Wishmee, who appeared at the orphanage in late summer, is one of an estimated 1.2 million undernourished Haitian children.
"Over 50 percent of the country's population is under 18 and a lot of those young people were affected by everything: cholera, hunger, the earthquake, poor schooling and a lack of health care," said UNICEF spokesman Patrick McCormack. "Before the quake, they were already in a very bad situation."
Balch's dream for Haiti isn't all about reconstruction. Besides organizing volunteers for the rebuilding, he found a way to get the Bay Area to help feed the hungry children. Two suitcases at a time, members of his Livermore church have hand-delivered more than 50,000 nutritious meals to Haiti.
Balch's life took an unexpected turn in March, when he came to Haiti with a three-person delegation from Cornerstone Christian Fellowship Church to decide where to donate $110,000 collected for Haiti aid.
Shocked by the shoddy concrete work he found in crumbled miles of toppled buildings, Balch has returned again and again to work on rebuilding the orphanage and to teach proper construction methods.
In all, the East Bay group has packed more than 100,000 meals, many of them awaiting shipment by cargo container in February.
For the past six months, in a small commercial office building in Pleasanton, Sherri Leal has organized, planned, hosted and thrown food packing parties for any group that raises enough money to pack $250 worth of food -- enough for 1,000 meals.
The retired Bank of America executive jumped at the chance when Balch recruited her to direct California's first chapter of Kids Against Hunger. The Minnesota-based nonprofit has worked since 1999 to alleviate starvation worldwide with 13-ounce, highly nutrient meals of crushed soy, dehydrated vegetables and vitamin powder.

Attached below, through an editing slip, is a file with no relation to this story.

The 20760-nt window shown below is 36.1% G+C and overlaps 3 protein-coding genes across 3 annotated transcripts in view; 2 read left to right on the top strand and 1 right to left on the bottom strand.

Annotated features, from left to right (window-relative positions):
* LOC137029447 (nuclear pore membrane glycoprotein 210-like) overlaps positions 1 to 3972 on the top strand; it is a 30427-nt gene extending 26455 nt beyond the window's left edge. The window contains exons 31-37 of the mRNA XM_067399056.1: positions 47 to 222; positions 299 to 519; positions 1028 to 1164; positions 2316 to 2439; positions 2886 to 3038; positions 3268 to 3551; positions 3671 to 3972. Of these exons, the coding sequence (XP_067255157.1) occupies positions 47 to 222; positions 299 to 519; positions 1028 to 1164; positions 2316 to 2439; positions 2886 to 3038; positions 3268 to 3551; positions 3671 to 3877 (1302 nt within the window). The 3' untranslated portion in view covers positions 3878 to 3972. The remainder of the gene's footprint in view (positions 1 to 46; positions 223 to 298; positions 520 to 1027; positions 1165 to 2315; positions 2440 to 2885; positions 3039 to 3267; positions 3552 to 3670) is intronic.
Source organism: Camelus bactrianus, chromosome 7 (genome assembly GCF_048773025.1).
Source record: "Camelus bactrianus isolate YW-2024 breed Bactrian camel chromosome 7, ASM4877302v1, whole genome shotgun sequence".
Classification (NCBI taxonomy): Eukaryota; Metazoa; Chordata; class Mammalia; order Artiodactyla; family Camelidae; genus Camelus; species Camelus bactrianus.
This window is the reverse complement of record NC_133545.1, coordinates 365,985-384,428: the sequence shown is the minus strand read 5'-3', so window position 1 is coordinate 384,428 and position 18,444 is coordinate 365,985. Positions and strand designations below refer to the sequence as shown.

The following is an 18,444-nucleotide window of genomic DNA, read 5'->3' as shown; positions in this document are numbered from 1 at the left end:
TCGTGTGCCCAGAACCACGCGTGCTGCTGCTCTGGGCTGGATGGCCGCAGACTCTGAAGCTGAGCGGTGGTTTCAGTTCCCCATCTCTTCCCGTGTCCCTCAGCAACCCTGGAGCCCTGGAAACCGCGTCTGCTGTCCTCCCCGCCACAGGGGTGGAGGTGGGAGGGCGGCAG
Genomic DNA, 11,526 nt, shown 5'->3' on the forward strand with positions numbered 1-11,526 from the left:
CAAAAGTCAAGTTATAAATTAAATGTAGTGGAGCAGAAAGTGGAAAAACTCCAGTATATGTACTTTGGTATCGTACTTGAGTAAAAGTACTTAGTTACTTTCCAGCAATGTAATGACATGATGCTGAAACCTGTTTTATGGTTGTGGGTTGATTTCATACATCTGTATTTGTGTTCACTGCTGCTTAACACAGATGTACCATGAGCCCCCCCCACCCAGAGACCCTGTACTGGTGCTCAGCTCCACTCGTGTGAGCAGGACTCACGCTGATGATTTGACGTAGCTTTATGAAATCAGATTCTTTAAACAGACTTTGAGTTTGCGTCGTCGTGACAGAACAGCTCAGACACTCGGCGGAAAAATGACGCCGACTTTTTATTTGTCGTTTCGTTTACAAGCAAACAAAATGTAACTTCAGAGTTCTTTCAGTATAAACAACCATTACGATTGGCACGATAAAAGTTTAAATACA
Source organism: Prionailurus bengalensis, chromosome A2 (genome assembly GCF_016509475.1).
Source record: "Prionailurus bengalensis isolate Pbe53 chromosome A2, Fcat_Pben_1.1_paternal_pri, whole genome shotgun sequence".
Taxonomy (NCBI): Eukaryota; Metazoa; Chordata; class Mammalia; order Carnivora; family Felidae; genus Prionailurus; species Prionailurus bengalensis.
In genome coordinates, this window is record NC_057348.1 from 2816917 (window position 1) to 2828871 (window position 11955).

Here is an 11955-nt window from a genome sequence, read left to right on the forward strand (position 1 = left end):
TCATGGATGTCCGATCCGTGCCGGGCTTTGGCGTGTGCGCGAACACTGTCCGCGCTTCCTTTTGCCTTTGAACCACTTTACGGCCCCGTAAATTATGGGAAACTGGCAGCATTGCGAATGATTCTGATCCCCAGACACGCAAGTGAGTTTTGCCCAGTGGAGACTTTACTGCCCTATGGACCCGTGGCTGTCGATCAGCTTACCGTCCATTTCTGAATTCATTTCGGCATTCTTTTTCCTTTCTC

"Here we have no idea what starvation is all about," Leal said. "To think that someone could survive on one cup a day that cost a quarter to make just seems like the right thing to do."
At a recent packing party in Pleasanton, volunteers of all ages donned Kids Against Hunger aprons and hair nets. Two tables held food pack ingredients and spoons, scales and plastic bags.
The people formed an assembly line, adding measured amounts of each ingredient to the food bags, which they vacuum sealed at the end.
"We are fortunate that we are able to feed our kids," said Natalie Elola, who was at a packing event with her husband and son.
"It's not just a meal. It is helping to stop the starvation process," she said.
In early November, Balch returned to Haiti with nine suitcases in tow. One of those bags was bound for the Lamb Center Children's Home in Leogane.
It came at the right time. The 37 children there were down to two 55-pound bags of rice. Like many of the surrounding buildings, the center was destroyed in the earthquake, putting the youths in UNICEF tents for the past 11 months.
"Every time we see Mr. Sherman (Balch) we are grateful," said Augustine Kaleb, who helps run the center near the orphanage.
"Every time we have seen him, he has brought us food."